‘Patchwork’ tumours prevalent across multiple cancer types

Breast cancer cells. Image credit: Wellcome Sanger Institute

‘Patchwork’ tumours prevalent across multiple cancer types

7 Apr 2021 - 15:22


  • New research has found that nearly all tumours contain patches of different mutations showing that cancer cells continuously change over time
  • The study shows that, across cancer types, tumour cells acquire additional driver mutations even at the very latest stages of cancer evolution
  • Measuring genetic diversity within tumours will help to understand mechanisms for therapy resistance and relapse

07 April 2021, Cambridge – Researchers from the Pan-Cancer Analysis of Whole Genomes Consortium, which includes the Wellcome Sanger Institute, Francis Crick Institute and EMBL’s European Bioinformatics Institute (EMBL-EBI), characterised the origin and drivers of genetic mutations across multiple cancer types to help inform how these could impact cancer treatment.

When cancer cells divide, errors occur in the process of copying their DNA. These copying errors mean that different tumours can be made up of cells with a wide range of genetic diversity. This variation is a challenge because a treatment that works for one group of genetically related tumour cells — called a subclone — may not be effective against another. And certain subclones can initiate tumour spread or drug resistance.

In the study, published in Cell, researchers analysed the whole genomes of 2,658 cancer samples, spanning 38 types of cancer. They found that 95 per cent of samples contain at least one identifiable subclone, which is a patch of cells that show a large amount of genetic diversity and can therefore interfere with certain treatments. Understanding this genetic diversity could be used in the future to predict responses to treatments and enable personalised treatment plans based on the genetic makeup of the cancer.

Tumour evolution

The study confirms that, even at late stages of development, tumour evolution is driven by changes that benefit the cancer. The researchers show that the levels and types of genetic changes varied between cancer types and even in the same tumour, the genetic makeup of different subclones varied widely. These subclones are thought to arise due to particular evolutionary pressures present at different times during tumour development or affecting different areas of the tumour. For example, to resist a particular treatment or evade the immune system.

“This research has highlighted how pervasive these subclones are across different types of cancers and we have identified cancer type-specific patterns,” says Stefan Dentro, Postdoctoral Fellow at EMBL-EBI. “Being able to identify these patterns and the pressures that cause these mutations is crucial in understanding why cancers develop the way they do.”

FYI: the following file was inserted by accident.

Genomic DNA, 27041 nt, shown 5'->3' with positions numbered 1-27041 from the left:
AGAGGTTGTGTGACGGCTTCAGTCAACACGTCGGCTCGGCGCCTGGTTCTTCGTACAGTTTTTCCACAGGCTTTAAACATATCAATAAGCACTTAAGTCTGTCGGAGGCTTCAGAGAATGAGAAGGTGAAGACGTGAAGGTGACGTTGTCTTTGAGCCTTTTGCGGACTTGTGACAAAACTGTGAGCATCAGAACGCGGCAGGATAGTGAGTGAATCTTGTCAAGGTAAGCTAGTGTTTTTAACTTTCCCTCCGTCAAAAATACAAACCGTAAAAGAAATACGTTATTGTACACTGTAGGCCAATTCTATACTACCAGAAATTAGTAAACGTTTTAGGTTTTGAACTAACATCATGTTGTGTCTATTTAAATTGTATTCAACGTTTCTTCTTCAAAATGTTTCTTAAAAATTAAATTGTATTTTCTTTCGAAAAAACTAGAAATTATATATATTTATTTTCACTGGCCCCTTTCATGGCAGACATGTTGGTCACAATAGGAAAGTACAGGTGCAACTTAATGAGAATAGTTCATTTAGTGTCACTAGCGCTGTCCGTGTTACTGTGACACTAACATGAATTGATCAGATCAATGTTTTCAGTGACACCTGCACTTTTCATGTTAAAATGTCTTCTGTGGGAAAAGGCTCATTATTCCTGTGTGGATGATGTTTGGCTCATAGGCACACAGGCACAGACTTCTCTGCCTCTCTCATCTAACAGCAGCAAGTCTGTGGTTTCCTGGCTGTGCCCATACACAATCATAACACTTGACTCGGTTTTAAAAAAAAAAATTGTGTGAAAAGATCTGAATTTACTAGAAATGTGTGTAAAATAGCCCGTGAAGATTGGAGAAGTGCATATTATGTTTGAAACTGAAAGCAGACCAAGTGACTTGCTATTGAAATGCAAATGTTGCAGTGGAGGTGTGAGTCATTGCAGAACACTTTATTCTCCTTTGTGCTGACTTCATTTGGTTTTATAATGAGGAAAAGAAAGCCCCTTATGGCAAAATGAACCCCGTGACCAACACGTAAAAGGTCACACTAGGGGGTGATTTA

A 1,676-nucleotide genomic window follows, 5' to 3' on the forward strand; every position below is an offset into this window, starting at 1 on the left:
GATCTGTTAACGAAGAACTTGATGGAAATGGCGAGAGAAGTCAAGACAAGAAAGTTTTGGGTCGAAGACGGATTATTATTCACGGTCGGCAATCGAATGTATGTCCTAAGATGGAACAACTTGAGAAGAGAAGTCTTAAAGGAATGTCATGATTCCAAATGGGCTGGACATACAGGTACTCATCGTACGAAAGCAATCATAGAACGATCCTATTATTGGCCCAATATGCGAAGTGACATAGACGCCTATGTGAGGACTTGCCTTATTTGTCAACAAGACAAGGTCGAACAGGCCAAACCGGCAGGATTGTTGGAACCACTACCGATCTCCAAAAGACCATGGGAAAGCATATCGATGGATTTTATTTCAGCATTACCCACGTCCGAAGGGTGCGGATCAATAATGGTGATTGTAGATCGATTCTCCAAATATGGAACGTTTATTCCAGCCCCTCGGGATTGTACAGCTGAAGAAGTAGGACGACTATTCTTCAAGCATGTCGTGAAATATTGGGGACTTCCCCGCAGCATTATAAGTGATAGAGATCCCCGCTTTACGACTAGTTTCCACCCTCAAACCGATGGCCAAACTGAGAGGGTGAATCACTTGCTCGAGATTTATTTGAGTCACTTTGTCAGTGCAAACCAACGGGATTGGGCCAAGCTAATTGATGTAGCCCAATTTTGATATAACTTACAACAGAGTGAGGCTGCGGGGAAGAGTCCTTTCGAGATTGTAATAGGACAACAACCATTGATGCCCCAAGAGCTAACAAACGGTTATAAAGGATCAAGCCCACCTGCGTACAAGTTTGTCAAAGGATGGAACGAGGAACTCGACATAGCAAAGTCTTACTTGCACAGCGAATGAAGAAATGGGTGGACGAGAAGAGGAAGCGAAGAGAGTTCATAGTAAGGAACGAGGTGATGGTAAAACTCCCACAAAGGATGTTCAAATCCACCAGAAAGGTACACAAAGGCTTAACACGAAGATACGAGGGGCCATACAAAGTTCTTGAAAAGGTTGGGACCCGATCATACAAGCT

Understanding genetic diversity

The team also found evidence that the evolution of subclones is affected by whether the genetic changes are helpful to the cancer or not. Subclones with advantages are more likely to develop. Research in this area has already shown that understanding this genetic diversity can be harnessed to predict survival or relapse, which could aid important treatment decisions.

“Cancers are constantly changing over time, so it’s important to recognise that a sample taken from a tumour reflects a single point in time and the cancer will continue to evolve after this,” says Peter Van Loo, Group Leader of the Cancer Genomics Laboratory at the Crick. “They can grow into a patchwork with sections driven by different mutations and evolutionary pressures. Understanding more about the evolution of subclones, why they develop in one direction over another, as well as how common they are, could help doctors better predict the levels of and types of variation likely to be present in a specific cancer type.”

This press release was originally published on the Wellcome Sanger Institute website

Source article

DENTRO, S., et al. (2021). Characterizing genetic intra-tumor heterogeneity across 2,658 human cancer genomes. Cell. Published online 07 04; DOI: 10.1016/j.cell.2021.03.009.


This research was funded by the Francis Crick Institute, which receives its core funding from Cancer Research UK, the UK Medical Research Council, and Wellcome.

Contact the news team

Vicky Hatch | Communications Officer


Oana Stroe | Senior Communications Officer


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